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For those who miss Catherine Cookson, this is for you. Sheâ€™s a wonderful author who just seems to get better. This is powerful stuff centring on a candle-making family in Bolton ruled over by a despot whose just got to have his come-uppance.
January 2015 Guest Editor Harriet Evans on Venetia... I was in bed ill for a couple of days last month. As any Georgette Heyer fan knows illness is no bad thing because it means you can reread a Georgette Heyer. I reread Regency Buck and then Venetia and remembered again why Venetia is my favourite of hers. I have converted many to the church of Georgette. If you haven’t tried her, please give her a go. She’s so good and I think people who don’t know her think she’s soppy and she’s absolutely not. She is witty, elegant, gripping, gorgeously romantic, and this one is universally acknowledged to be her at her best.
From the Big Bang to today, science through history stories, which is so easy to read it becomes both fun and compulsive. A "Piece of Passion" from the publisher... ‘Apart from his bestselling humorous travel books, Bill Bryson had already notched up a couple of more serious books (about language) when, frustrated at the gaps in his own education in and understanding of science, he embarked on this massive effort to explain the world, the universe and everything from the Big Bang to where man came in, in an entertaining and accessible way. In so doing, he created the best and most successful book of popular science ever, which apart from winning prizes, went on to become the bestselling non-fiction book of the decade: a rewarding and landmark book with which I and my colleagues are terribly proud to have been associated.' Marianne Velmans, Publishing Director at Transworld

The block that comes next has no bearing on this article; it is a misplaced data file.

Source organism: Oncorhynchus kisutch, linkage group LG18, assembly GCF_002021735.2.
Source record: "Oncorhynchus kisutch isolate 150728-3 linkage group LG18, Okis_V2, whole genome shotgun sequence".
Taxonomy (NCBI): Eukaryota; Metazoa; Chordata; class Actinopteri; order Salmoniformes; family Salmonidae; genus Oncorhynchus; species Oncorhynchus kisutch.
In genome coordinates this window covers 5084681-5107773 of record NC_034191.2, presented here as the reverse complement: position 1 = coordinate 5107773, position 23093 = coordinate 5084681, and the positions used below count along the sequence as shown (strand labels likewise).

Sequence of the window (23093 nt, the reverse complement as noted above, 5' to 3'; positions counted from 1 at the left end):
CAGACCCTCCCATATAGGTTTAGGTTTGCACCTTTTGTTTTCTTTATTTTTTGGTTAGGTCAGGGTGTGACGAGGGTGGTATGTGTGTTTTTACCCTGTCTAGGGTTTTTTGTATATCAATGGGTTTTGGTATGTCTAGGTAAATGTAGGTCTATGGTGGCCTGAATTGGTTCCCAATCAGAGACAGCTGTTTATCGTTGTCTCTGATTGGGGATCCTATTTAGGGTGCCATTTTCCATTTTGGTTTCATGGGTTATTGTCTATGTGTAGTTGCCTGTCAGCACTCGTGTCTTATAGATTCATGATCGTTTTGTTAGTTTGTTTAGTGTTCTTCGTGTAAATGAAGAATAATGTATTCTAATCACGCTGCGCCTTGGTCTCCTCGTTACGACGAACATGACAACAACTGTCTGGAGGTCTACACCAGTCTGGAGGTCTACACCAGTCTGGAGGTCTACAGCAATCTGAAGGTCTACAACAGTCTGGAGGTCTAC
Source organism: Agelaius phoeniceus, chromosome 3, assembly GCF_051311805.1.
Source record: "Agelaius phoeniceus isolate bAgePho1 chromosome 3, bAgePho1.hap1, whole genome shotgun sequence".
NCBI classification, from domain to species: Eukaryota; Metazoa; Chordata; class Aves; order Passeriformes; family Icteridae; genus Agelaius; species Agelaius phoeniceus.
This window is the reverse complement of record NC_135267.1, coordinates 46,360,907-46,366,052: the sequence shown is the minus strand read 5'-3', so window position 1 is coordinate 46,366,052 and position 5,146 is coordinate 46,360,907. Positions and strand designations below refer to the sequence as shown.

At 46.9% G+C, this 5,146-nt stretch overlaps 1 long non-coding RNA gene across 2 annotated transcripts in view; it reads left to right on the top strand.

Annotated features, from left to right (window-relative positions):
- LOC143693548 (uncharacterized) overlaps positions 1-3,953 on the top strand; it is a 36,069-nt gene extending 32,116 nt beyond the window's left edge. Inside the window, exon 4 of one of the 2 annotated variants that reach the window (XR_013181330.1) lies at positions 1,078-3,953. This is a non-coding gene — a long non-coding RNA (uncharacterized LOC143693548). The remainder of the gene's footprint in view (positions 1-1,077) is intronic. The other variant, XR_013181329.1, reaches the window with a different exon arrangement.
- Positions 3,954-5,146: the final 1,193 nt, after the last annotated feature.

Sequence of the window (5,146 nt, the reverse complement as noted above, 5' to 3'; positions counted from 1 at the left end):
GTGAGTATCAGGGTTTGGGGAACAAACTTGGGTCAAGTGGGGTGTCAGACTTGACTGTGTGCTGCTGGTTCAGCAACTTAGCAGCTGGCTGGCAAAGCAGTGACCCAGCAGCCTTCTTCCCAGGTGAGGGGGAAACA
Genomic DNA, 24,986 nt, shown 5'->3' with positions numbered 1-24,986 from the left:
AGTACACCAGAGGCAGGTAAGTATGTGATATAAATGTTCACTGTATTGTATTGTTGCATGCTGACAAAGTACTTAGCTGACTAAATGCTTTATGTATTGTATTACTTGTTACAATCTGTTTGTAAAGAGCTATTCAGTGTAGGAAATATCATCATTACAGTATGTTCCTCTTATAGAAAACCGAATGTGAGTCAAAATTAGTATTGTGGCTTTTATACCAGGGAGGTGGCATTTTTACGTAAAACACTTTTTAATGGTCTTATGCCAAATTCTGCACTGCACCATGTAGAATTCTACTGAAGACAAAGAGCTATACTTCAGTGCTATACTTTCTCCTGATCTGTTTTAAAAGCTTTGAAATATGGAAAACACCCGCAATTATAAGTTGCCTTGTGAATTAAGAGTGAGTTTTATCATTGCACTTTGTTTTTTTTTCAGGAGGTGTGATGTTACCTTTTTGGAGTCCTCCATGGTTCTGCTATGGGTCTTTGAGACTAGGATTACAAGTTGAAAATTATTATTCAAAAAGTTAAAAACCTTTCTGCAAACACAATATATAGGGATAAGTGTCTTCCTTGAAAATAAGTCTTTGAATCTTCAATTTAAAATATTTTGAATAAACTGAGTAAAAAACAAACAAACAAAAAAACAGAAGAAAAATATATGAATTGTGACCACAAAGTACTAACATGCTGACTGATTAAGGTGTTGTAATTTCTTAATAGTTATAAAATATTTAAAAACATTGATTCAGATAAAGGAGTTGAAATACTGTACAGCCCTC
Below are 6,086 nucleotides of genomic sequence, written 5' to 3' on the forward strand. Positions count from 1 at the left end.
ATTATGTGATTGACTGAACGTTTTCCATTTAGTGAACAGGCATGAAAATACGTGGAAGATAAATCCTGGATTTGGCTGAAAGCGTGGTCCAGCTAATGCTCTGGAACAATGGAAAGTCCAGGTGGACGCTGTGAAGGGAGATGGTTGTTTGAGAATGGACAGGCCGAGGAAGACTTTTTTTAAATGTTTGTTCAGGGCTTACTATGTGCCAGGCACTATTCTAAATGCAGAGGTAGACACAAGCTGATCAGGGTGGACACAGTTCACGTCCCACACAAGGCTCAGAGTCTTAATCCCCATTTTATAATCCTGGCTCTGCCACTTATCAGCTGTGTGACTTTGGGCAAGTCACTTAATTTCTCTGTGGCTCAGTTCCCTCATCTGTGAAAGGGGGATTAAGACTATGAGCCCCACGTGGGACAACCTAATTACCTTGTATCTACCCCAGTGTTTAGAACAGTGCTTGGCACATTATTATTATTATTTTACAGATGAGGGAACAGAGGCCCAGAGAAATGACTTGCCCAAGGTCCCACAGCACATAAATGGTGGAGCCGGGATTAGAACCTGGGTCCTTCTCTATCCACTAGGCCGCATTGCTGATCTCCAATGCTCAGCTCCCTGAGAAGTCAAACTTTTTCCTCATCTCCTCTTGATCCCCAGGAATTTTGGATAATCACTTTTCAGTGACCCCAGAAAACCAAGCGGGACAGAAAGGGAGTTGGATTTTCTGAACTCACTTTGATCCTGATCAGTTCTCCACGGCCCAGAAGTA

Dunmoreâ€™s strength is in pulling together complex stories in a beautifully poetic language style and yet making the reading easily assimilated. The interconnected threads to the story revolve mainly around loss; a girl left in a shoebox at 2 days old, the death of her daughter years later. In order to understand the story of her life and her loss she listens to stories of the lives of friends and family. Sounds rather morbid but there is great depth to the whole novel that will grab you as you read it.